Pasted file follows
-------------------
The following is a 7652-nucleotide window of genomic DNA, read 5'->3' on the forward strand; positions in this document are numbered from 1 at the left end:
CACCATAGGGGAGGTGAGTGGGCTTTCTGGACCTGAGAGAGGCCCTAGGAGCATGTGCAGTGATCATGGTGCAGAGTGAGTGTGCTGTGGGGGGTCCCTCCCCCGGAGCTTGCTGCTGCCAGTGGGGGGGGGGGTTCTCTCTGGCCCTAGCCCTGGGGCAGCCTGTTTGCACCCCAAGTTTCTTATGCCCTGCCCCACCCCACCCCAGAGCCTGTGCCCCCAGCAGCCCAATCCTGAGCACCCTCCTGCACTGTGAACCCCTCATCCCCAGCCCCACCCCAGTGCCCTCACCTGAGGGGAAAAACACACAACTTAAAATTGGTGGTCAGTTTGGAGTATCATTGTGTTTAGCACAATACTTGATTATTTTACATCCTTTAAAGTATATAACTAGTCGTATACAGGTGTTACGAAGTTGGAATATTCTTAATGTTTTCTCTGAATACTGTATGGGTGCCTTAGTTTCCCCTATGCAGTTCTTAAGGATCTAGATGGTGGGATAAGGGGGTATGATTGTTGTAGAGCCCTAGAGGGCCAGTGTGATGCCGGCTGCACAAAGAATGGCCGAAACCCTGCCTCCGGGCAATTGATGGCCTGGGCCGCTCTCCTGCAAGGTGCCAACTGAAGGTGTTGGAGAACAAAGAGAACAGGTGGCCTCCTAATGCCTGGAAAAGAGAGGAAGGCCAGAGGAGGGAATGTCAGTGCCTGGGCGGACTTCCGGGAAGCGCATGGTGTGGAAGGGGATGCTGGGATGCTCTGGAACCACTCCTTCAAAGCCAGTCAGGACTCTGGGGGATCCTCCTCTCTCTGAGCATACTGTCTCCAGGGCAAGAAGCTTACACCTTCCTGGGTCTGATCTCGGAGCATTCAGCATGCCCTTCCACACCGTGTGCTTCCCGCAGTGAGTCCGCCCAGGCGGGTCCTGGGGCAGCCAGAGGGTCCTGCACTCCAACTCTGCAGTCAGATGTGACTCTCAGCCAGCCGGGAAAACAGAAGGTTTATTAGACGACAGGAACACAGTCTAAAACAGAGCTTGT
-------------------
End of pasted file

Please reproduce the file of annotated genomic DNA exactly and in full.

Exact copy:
The following is a 7652-nucleotide window of genomic DNA, read 5'->3' on the forward strand; positions in this document are numbered from 1 at the left end:
CACCATAGGGGAGGTGAGTGGGCTTTCTGGACCTGAGAGAGGCCCTAGGAGCATGTGCAGTGATCATGGTGCAGAGTGAGTGTGCTGTGGGGGGTCCCTCCCCCGGAGCTTGCTGCTGCCAGTGGGGGGGGGGGTTCTCTCTGGCCCTAGCCCTGGGGCAGCCTGTTTGCACCCCAAGTTTCTTATGCCCTGCCCCACCCCACCCCAGAGCCTGTGCCCCCAGCAGCCCAATCCTGAGCACCCTCCTGCACTGTGAACCCCTCATCCCCAGCCCCACCCCAGTGCCCTCACCTGAGGGGAAAAACACACAACTTAAAATTGGTGGTCAGTTTGGAGTATCATTGTGTTTAGCACAATACTTGATTATTTTACATCCTTTAAAGTATATAACTAGTCGTATACAGGTGTTACGAAGTTGGAATATTCTTAATGTTTTCTCTGAATACTGTATGGGTGCCTTAGTTTCCCCTATGCAGTTCTTAAGGATCTAGATGGTGGGATAAGGGGGTATGATTGTTGTAGAGCCCTAGAGGGCCAGTGTGATGCCGGCTGCACAAAGAATGGCCGAAACCCTGCCTCCGGGCAATTGATGGCCTGGGCCGCTCTCCTGCAAGGTGCCAACTGAAGGTGTTGGAGAACAAAGAGAACAGGTGGCCTCCTAATGCCTGGAAAAGAGAGGAAGGCCAGAGGAGGGAATGTCAGTGCCTGGGCGGACTTCCGGGAAGCGCATGGTGTGGAAGGGGATGCTGGGATGCTCTGGAACCACTCCTTCAAAGCCAGTCAGGACTCTGGGGGATCCTCCTCTCTCTGAGCATACTGTCTCCAGGGCAAGAAGCTTACACCTTCCTGGGTCTGATCTCGGAGCATTCAGCATGCCCTTCCACACCGTGTGCTTCCCGCAGTGAGTCCGCCCAGGCGGGTCCTGGGGCAGCCAGAGGGTCCTGCACTCCAACTCTGCAGTCAGATGTGACTCTCAGCCAGCCGGGAAAACAGAAGGTTTATTAGACGACAGGAACACAGTCTAAAACAGAGCTTGT